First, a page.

Director Tamhane and the film’s music adviser, tabla exponent Aneesh Pradhan, were concerned how a musician would be able to evoke and emote reverence and a genuine sense of admiration, on screen, for someone who’s not his own guru. “So, I went to Arun-ji’s house a few times, to sit at his feet and learn from him, and imbibe his teachings before the shoot began. This was done so that I could genuinely feel respect for him as a guru. Arun-ji learnt from (the late Hindustani classical singer) Kishori Amonkar, so, there were many new things for me to explore and understand,” says Mumbai-based Modak, 33.

The film shows how the disciple learns the secrets of the notes from the guru and within the gamut of the age-old tradition, genuinely cares for him, massages his aching legs and back, bathes him and pays his doctor’s fee.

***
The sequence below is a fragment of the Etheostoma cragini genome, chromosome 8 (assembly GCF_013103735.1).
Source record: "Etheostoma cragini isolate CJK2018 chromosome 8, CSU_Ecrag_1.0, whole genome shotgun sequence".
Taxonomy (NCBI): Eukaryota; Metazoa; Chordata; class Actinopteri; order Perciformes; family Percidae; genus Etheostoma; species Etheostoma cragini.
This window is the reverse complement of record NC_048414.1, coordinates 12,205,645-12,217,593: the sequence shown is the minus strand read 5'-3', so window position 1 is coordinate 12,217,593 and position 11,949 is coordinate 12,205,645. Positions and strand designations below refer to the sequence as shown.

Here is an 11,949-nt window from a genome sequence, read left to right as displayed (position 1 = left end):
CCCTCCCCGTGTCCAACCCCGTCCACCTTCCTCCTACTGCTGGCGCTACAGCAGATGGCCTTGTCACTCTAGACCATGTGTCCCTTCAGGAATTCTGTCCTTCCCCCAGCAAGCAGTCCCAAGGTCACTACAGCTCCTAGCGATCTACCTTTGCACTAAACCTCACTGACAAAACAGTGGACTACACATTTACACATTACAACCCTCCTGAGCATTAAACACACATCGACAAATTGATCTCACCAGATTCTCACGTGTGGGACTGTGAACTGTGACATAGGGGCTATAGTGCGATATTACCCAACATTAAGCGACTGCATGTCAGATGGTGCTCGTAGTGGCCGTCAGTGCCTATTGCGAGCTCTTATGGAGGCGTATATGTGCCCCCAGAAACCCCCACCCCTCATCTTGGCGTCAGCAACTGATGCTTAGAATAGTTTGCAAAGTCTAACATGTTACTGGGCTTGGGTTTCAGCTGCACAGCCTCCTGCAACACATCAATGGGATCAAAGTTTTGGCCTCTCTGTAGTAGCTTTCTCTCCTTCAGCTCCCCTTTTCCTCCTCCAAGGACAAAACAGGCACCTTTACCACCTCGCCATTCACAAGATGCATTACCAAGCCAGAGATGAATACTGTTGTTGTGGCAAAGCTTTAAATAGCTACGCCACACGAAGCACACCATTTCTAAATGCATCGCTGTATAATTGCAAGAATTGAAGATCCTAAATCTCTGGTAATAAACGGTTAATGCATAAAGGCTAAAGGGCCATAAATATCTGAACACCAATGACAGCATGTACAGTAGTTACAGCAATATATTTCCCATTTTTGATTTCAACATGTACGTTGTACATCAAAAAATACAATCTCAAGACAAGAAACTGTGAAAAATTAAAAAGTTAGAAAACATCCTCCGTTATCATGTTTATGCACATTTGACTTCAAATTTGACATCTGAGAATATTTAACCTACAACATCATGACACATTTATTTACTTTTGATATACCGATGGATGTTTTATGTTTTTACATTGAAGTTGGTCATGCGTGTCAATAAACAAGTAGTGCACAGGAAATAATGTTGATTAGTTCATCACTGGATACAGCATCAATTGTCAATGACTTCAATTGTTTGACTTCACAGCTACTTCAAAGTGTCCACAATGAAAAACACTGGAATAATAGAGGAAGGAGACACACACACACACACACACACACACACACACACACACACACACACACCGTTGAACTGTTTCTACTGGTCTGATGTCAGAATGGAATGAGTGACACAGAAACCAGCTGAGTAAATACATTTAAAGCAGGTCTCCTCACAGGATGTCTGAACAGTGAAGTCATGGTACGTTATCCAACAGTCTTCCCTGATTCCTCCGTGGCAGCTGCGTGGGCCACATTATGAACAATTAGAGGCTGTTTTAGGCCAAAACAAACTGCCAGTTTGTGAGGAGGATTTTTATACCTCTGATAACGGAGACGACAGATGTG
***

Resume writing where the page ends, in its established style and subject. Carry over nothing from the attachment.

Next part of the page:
Modak’s Nerulkar falters while singing Sampoorna Malkauns and is pulled up by the guru. “It’s a new raga for me,” he says. The raga, a heptatonic version of the meditative raga Malkauns, is often performed by Jaipur-Atrauli gharana practitioners. And so, it never featured in Modak’s Gwalior gharana training. The authenticity of the moment is kept intact. As a musician, Modak does not think like Nerulkar, and yet, for him “it’s a universal story, in terms of the dilemma, the internal struggle that any artiste goes through,” he says. As a “classical musician, there is a struggle” to remain pure to the form as well as “make it likeable to the audience and relevant to the current times,” adds Modak, who, in real life, tries to strike a fine balance. There is “the fear”, he says, of turning the “traditional” form into “something superficial to make it relevant for the masses”.